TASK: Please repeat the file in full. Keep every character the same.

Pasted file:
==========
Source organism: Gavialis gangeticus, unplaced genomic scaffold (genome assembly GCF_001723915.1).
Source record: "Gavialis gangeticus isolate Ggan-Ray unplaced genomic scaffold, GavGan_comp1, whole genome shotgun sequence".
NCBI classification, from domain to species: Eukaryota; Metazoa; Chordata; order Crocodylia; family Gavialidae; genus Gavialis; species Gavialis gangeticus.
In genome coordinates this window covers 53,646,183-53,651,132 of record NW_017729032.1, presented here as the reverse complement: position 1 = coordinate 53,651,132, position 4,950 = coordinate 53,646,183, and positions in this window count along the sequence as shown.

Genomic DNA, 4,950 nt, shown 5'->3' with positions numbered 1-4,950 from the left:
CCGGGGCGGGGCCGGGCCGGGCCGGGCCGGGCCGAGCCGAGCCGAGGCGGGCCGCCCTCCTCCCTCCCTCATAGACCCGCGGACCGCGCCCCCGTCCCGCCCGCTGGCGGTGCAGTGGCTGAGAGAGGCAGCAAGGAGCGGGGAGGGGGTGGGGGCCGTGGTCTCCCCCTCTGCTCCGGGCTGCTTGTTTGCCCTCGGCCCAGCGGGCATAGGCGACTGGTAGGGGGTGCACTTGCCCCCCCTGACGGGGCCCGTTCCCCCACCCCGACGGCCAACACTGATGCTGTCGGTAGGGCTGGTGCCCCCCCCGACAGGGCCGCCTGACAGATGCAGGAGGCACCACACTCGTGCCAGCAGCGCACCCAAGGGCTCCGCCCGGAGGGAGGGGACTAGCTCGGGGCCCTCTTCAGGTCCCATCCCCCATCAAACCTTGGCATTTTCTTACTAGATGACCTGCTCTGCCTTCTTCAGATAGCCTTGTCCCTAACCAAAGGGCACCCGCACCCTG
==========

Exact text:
Source organism: Gavialis gangeticus, unplaced genomic scaffold (genome assembly GCF_001723915.1).
Source record: "Gavialis gangeticus isolate Ggan-Ray unplaced genomic scaffold, GavGan_comp1, whole genome shotgun sequence".
NCBI classification, from domain to species: Eukaryota; Metazoa; Chordata; order Crocodylia; family Gavialidae; genus Gavialis; species Gavialis gangeticus.
In genome coordinates this window covers 53,646,183-53,651,132 of record NW_017729032.1, presented here as the reverse complement: position 1 = coordinate 53,651,132, position 4,950 = coordinate 53,646,183, and positions in this window count along the sequence as shown.

Genomic DNA, 4,950 nt, shown 5'->3' with positions numbered 1-4,950 from the left:
CCGGGGCGGGGCCGGGCCGGGCCGGGCCGGGCCGAGCCGAGCCGAGGCGGGCCGCCCTCCTCCCTCCCTCATAGACCCGCGGACCGCGCCCCCGTCCCGCCCGCTGGCGGTGCAGTGGCTGAGAGAGGCAGCAAGGAGCGGGGAGGGGGTGGGGGCCGTGGTCTCCCCCTCTGCTCCGGGCTGCTTGTTTGCCCTCGGCCCAGCGGGCATAGGCGACTGGTAGGGGGTGCACTTGCCCCCCCTGACGGGGCCCGTTCCCCCACCCCGACGGCCAACACTGATGCTGTCGGTAGGGCTGGTGCCCCCCCCGACAGGGCCGCCTGACAGATGCAGGAGGCACCACACTCGTGCCAGCAGCGCACCCAAGGGCTCCGCCCGGAGGGAGGGGACTAGCTCGGGGCCCTCTTCAGGTCCCATCCCCCATCAAACCTTGGCATTTTCTTACTAGATGACCTGCTCTGCCTTCTTCAGATAGCCTTGTCCCTAACCAAAGGGCACCCGCACCCTG